At the end of the day, linking accounts and using technology solves many of the average consumer’s needs. For instance, Mastercard found that most respondents are looking to save time and money by automating their finances. They also want a banking experience that “offers advice via a holistic financial view” by simplifying loan applications and assurance that they have control — at the end of the day — of their personal information and how/when it is shared.
“This research demonstrates that consumers are already connecting their data to conveniently manage their financial experiences, and they’re enthusiastically looking for what’s next. With the rise of open banking, the way we think about money will never be the same,” notes Mastercard.
But, there is plenty of risk when it comes to conducting financial business online, let alone allowing technology companies to access consumers’ banking data — and people seem to grasp this. Just a third of respondents (32%) admit they ‘strongly trust’ fintech providers with financial data while one in five say they ‘strongly distrust’ them, as shown in the chart below. On the other hand, over half (55%) say they strongly trust traditional financial institutions, while just 6% strongly distrust them.
This can be seen too in how people feel about having fintechs they use connect to traditional banking accounts. As mentioned earlier, only 14% of people say they trust a fintech company to securely link with their primary bank account, in comparison to over half (52%) saying the same of payment networks and credit card companies.
Hold Onto the Crown:
Banks and credit unions still have the upper hand when it comes to consumer trust — more than half of people say they strongly trust traditional providers with their data in comparison to only 32% saying the same of fintechs.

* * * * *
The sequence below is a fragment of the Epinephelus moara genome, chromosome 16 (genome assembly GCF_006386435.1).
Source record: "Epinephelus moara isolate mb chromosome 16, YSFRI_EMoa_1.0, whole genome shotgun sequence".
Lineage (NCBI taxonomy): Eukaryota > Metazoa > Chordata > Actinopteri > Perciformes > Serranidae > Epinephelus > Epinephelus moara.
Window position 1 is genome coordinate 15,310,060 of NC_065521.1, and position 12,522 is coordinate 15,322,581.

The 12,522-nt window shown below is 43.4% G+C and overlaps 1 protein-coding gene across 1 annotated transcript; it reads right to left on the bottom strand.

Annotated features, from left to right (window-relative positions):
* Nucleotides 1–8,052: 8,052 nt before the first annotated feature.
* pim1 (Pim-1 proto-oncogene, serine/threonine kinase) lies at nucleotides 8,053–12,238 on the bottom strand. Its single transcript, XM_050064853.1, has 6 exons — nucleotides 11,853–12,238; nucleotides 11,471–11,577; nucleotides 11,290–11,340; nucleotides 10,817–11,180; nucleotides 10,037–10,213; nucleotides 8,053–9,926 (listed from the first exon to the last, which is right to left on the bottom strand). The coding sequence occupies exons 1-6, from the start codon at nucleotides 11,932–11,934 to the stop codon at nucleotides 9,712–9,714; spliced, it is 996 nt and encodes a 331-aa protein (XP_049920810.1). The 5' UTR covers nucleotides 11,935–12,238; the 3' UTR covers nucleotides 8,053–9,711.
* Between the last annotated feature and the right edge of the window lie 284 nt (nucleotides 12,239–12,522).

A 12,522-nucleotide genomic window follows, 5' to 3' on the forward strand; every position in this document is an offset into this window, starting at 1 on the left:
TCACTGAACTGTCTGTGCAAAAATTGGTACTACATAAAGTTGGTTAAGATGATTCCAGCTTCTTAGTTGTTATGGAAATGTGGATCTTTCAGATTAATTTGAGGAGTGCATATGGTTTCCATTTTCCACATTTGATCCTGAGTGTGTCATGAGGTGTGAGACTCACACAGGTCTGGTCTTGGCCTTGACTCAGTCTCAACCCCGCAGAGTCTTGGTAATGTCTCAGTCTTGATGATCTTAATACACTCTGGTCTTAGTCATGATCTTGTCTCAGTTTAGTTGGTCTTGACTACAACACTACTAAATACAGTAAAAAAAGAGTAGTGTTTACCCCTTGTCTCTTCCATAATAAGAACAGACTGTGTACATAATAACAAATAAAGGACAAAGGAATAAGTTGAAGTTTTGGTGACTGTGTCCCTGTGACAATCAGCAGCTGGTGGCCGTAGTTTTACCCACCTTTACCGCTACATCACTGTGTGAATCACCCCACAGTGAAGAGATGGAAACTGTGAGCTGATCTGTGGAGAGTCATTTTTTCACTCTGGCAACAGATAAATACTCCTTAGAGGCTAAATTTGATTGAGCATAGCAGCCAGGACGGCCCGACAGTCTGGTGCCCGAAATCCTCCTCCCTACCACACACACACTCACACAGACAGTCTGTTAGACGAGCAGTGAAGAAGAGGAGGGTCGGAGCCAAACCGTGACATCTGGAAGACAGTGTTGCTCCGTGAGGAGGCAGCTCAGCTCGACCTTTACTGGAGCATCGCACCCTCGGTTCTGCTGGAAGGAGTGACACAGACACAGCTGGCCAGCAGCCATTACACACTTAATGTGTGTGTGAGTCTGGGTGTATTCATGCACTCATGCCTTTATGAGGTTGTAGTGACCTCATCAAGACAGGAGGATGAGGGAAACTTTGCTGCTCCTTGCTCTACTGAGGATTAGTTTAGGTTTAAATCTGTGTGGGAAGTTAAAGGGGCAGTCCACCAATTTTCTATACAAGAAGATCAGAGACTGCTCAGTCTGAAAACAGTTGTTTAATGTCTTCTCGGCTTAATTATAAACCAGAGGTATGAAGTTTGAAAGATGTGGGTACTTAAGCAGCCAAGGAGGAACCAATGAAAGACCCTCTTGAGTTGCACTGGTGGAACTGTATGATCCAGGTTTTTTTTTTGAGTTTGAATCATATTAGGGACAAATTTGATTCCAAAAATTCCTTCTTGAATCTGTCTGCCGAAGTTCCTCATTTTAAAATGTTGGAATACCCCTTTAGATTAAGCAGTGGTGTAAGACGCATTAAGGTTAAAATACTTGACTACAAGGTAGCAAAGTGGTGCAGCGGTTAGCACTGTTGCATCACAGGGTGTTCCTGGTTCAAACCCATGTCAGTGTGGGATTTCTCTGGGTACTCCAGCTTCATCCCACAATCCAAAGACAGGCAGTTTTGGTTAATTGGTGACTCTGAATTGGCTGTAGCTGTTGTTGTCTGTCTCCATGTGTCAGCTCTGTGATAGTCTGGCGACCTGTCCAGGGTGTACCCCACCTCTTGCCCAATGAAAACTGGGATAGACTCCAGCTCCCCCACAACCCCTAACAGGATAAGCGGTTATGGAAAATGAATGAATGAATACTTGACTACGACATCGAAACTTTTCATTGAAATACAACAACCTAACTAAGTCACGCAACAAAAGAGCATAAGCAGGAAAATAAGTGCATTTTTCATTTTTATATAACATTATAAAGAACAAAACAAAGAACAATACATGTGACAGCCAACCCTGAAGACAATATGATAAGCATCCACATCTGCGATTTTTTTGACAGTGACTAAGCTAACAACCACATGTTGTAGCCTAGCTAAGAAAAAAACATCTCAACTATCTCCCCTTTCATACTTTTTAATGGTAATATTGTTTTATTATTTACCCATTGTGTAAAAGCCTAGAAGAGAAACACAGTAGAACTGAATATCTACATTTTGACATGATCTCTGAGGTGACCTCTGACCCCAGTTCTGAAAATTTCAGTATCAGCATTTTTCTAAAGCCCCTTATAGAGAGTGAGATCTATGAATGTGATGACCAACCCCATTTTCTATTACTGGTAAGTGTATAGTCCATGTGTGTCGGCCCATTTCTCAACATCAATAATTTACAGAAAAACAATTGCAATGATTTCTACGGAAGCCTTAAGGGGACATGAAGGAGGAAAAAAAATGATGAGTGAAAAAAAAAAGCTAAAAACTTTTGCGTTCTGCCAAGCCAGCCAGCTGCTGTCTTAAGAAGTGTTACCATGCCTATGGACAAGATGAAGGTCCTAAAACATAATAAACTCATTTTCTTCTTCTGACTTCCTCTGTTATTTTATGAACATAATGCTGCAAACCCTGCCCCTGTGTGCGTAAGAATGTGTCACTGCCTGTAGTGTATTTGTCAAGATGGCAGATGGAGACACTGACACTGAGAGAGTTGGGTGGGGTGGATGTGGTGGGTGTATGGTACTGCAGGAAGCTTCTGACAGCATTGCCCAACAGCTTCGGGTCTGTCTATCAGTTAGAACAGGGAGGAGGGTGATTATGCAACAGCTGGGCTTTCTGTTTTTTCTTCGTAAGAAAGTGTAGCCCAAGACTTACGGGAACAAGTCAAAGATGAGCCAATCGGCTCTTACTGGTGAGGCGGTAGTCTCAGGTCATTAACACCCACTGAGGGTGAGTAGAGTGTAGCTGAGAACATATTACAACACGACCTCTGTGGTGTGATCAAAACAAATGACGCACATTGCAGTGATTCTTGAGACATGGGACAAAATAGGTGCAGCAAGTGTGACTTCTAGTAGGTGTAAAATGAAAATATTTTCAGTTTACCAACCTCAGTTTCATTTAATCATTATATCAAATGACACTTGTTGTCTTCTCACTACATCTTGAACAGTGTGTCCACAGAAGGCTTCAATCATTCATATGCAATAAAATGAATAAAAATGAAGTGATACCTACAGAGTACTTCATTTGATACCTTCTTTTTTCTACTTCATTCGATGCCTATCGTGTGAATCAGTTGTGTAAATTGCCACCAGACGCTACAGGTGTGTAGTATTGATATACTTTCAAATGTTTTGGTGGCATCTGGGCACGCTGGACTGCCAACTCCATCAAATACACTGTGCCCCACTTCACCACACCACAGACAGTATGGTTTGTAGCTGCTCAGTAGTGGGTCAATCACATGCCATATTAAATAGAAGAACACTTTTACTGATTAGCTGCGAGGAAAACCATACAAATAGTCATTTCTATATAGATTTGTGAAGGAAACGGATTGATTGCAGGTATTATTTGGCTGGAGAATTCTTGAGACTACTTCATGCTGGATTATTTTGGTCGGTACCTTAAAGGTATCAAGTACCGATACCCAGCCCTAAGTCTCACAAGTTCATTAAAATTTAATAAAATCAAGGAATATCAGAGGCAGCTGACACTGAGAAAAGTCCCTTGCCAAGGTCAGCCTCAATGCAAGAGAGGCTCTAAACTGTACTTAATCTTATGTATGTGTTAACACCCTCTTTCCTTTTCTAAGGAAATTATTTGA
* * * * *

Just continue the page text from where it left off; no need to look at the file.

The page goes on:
The upside of the open banking revolution for consumers is that people could gain access to more of their own financial data their existing banking providers have been collecting for years. And more people are utilizing multiple banking providers — in a mix of both traditional and digital-only — to complete their banking needs.
“For too long, individuals and families haven’t reaped the same benefits of using their own data. The technology has been too expensive, or the ability to collect all that data and analyze it has been cumbersome,” Mastercard states.
But, there is still a risk — and it is one that financial regulators are scrambling to tackle.
Where Regulatory Agencies Are Leaning
Part of the reason why open banking adoption is taking longer in the U.S. is because regulators there are approaching open banking carefully and slowly. While the U.K. and the E.U. have taken advantage of the opportunity open banking provides, the lack of enabling regulations in the U.S. has left the private financial sector to handle it on their own.